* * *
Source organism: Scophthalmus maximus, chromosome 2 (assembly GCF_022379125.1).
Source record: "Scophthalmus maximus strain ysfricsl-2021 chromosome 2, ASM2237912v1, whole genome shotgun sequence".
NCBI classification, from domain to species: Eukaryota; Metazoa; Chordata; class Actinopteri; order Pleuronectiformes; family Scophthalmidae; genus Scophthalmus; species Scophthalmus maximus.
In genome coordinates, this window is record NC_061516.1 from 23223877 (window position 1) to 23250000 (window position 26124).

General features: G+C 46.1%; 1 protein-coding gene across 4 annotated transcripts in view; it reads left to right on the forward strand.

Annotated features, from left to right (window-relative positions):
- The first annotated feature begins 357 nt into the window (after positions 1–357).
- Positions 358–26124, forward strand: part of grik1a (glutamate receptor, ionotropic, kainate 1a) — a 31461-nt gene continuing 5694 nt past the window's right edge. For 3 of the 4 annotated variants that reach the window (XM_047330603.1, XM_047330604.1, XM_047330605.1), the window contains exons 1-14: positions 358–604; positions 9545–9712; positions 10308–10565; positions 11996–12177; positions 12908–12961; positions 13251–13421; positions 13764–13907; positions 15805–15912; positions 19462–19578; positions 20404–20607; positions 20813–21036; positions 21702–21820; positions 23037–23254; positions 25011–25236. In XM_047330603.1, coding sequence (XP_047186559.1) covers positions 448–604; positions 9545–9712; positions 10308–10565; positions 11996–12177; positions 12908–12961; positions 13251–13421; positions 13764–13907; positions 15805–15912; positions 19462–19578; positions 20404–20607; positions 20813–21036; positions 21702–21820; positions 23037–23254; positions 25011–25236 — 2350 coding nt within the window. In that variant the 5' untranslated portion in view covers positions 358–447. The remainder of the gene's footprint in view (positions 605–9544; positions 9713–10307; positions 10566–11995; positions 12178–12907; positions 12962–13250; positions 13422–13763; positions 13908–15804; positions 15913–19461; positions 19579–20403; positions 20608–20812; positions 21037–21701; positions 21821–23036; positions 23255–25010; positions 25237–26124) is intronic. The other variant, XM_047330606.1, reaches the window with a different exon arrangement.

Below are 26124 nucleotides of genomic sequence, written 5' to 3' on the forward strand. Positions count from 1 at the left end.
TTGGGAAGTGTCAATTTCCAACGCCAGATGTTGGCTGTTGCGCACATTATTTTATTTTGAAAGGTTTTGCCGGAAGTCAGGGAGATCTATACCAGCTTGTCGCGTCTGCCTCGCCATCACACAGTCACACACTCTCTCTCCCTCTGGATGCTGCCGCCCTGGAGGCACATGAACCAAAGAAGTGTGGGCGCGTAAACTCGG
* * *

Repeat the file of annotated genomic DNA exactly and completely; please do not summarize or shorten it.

Source organism: Scophthalmus maximus, chromosome 2 (assembly GCF_022379125.1).
Source record: "Scophthalmus maximus strain ysfricsl-2021 chromosome 2, ASM2237912v1, whole genome shotgun sequence".
NCBI classification, from domain to species: Eukaryota; Metazoa; Chordata; class Actinopteri; order Pleuronectiformes; family Scophthalmidae; genus Scophthalmus; species Scophthalmus maximus.
In genome coordinates, this window is record NC_061516.1 from 23223877 (window position 1) to 23250000 (window position 26124).

General features: G+C 46.1%; 1 protein-coding gene across 4 annotated transcripts in view; it reads left to right on the forward strand.

Annotated features, from left to right (window-relative positions):
- The first annotated feature begins 357 nt into the window (after positions 1–357).
- Positions 358–26124, forward strand: part of grik1a (glutamate receptor, ionotropic, kainate 1a) — a 31461-nt gene continuing 5694 nt past the window's right edge. For 3 of the 4 annotated variants that reach the window (XM_047330603.1, XM_047330604.1, XM_047330605.1), the window contains exons 1-14: positions 358–604; positions 9545–9712; positions 10308–10565; positions 11996–12177; positions 12908–12961; positions 13251–13421; positions 13764–13907; positions 15805–15912; positions 19462–19578; positions 20404–20607; positions 20813–21036; positions 21702–21820; positions 23037–23254; positions 25011–25236. In XM_047330603.1, coding sequence (XP_047186559.1) covers positions 448–604; positions 9545–9712; positions 10308–10565; positions 11996–12177; positions 12908–12961; positions 13251–13421; positions 13764–13907; positions 15805–15912; positions 19462–19578; positions 20404–20607; positions 20813–21036; positions 21702–21820; positions 23037–23254; positions 25011–25236 — 2350 coding nt within the window. In that variant the 5' untranslated portion in view covers positions 358–447. The remainder of the gene's footprint in view (positions 605–9544; positions 9713–10307; positions 10566–11995; positions 12178–12907; positions 12962–13250; positions 13422–13763; positions 13908–15804; positions 15913–19461; positions 19579–20403; positions 20608–20812; positions 21037–21701; positions 21821–23036; positions 23255–25010; positions 25237–26124) is intronic. The other variant, XM_047330606.1, reaches the window with a different exon arrangement.

Below are 26124 nucleotides of genomic sequence, written 5' to 3' on the forward strand. Positions count from 1 at the left end.
TTGGGAAGTGTCAATTTCCAACGCCAGATGTTGGCTGTTGCGCACATTATTTTATTTTGAAAGGTTTTGCCGGAAGTCAGGGAGATCTATACCAGCTTGTCGCGTCTGCCTCGCCATCACACAGTCACACACTCTCTCTCCCTCTGGATGCTGCCGCCCTGGAGGCACATGAACCAAAGAAGTGTGGGCGCGTAAACTCGG